The global shortage of airline pilots has created opportunities for career-oriented people to successfully begin a career flying for the airlines in the U.S. We at ATP have been working hard to help interested people achieve those career goals and have seen countless success stories such as the story of Robert Norris. Robert is the latest addition to ATP’s Instructor Corp and is months away from a job flying an airliner. Robert began by asking for advice from mentors who are ATP Airline Career Pilot Program graduates who are now flying for the airlines. Chris Carey is one of those graduates now helping bring new pilots to the airline industry and he tells Robert’s story.
As one of the mentors on www.airlinepilot.life
I get to chat with a lot of people who are exploring the idea of joining the airline pilot profession. One of those was Robert Norris, who joined the discussion in November of 2016, a few months before making the decision to complete his training with ATP. Over the course of his training, Robert posted several updates, including the one that we were all most thrilled to see, that he had finished his training program and would be joining the flight instructing team at ATP.
I was really impressed by Robert’s story and asked him to expand on it. What follows is an inspiring story of a man who, in his early thirties, decided to change his entire life and pursue a career as an airline pilot.
My father was aircraft mechanic for American Airlines for thirty years. Prior to that, he worked on OV-10 Broncos in the Marine Corps. I remember a few times as a child getting to sit in an airliner and watch as my father performed maintenance checks. I remember being absolutely amazed by all of the buttons and switches. You could easily say that flying is in my blood and has been since I was very young.
I was born in Denver, Colorado, my family soon moved to Dallas, Texas for three years, and then settled in San Diego, California around the time I was in 7th grade; all of the moves were due to transfers for my dad's work. After high school, for various reasons, I opted to not attend college and instead enter the workforce. I worked many different jobs prior to flying, I sold motorcycle parts in Denver, I spent several winters as a ski lift operator, but the majority of my adult life has been spent as a construction worker, remodeling apartments in San Diego.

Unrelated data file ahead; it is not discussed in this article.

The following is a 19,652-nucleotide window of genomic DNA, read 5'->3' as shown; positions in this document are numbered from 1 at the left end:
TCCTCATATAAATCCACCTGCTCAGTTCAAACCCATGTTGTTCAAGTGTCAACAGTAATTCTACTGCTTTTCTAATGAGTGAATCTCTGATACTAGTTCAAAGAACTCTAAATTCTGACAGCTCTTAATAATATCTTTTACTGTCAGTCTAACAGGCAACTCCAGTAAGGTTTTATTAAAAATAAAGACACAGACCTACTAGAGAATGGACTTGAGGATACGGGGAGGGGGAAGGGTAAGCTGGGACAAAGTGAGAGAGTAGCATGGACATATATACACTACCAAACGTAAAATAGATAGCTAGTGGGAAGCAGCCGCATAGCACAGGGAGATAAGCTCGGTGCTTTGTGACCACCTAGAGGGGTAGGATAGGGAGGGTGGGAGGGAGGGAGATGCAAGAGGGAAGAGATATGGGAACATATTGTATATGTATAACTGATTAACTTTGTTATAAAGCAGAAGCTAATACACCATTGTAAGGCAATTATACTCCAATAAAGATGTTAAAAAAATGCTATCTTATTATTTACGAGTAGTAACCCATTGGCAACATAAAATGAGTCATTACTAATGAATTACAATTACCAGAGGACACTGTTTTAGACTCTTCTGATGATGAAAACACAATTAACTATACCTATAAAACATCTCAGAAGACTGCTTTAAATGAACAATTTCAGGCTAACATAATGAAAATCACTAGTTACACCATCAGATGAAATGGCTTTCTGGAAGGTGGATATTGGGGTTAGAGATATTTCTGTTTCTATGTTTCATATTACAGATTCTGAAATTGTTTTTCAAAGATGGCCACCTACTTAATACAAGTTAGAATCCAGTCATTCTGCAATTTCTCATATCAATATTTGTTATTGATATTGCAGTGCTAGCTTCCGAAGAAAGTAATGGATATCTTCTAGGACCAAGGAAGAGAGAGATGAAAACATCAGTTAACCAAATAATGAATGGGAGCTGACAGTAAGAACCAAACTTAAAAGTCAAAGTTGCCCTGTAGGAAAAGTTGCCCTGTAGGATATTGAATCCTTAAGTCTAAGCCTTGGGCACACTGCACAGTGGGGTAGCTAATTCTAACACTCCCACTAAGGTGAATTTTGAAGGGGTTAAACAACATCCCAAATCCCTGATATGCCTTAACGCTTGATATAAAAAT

I actually started flight training in 2002, and logged around ten hours, but my young age, lack of drive, and lack of funding postponed my dream for a decade and a half. Three years ago, on my thirtieth birthday, my sister gave me an introductory flight to a flying club at KSEE (Gillespie field) in El Cajon, California. I decided after that flight that I would pursue my private license. I sold nearly anything I had of value and downsized in order to afford my training. I learned in Piper Cherokee Warrior IIs (1970's models) with only VORs, no GPS. It took over a year flying once a week or so. After I got my certificate, I flew another thirty hours taking friends on sight-seeing flights over San Diego, flying the class B transition off shore at 500 AGL under the departure path of Lindbergh Field (KSAN), around Point Loma and into the San Diego Bay, then a climb to 1000ft to clear the Coronado Bridge and get a better view of the aircraft carriers in port, as well as downtown San Diego, it was incredibly beautiful flying.
I knew that I wanted to make flying my life, I was no longer looking forward to putting on paint-stained clothes to go to work, dreading every Monday and hoping Friday would show up early. I did a lot of research before deciding on ATP, including chatting with the mentors on www.airlinepilot.life. I convinced my girlfriend to quit her job of ten years and move to Phoenix, Arizona with me so I could pursue my dream, she's a keeper. I started on Feb 13th, just a week after moving my entire life to a new city. Six and a half months later, after lots of sleepless nights and hours upon hours of studying, I had passed every check ride on the first attempt and was a freshly minted Certified Flight Instructor. It all happened so quickly that I barely had time to realize what had occurred, I had taken my life further forward in these short months than I had in all the years that had come before it.
-Robert Norris, CFI
Robert is now instructing with ATP at their Phoenix-Mesa Gateway location
and is looking to continuing his father’s legacy with American Airlines as he has his eyes set on flying for Envoy Air, a wholly owned subsidiary of American Airlines
The airlines in the US have increased pay and offer large signing bonuses to attract new pilots
to fly for them. The safest, surest and quickest path to an airline career begins at ATP. Arrange for an Introductory Flight today
at one of ATP’s training centers and begin your own path to the airlines